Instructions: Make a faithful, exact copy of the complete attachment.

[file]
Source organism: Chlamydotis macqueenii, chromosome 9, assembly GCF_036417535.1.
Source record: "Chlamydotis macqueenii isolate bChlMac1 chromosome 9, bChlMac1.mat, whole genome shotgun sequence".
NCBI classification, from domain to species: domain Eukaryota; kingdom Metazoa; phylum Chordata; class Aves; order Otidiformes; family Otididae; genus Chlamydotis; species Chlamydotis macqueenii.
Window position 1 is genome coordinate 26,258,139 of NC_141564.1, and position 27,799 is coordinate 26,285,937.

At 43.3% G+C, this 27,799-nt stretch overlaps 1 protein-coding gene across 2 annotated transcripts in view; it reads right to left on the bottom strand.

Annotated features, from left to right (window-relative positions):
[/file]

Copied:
Source organism: Chlamydotis macqueenii, chromosome 9, assembly GCF_036417535.1.
Source record: "Chlamydotis macqueenii isolate bChlMac1 chromosome 9, bChlMac1.mat, whole genome shotgun sequence".
NCBI classification, from domain to species: domain Eukaryota; kingdom Metazoa; phylum Chordata; class Aves; order Otidiformes; family Otididae; genus Chlamydotis; species Chlamydotis macqueenii.
Window position 1 is genome coordinate 26,258,139 of NC_141564.1, and position 27,799 is coordinate 26,285,937.

At 43.3% G+C, this 27,799-nt stretch overlaps 1 protein-coding gene across 2 annotated transcripts in view; it reads right to left on the bottom strand.

Annotated features, from left to right (window-relative positions):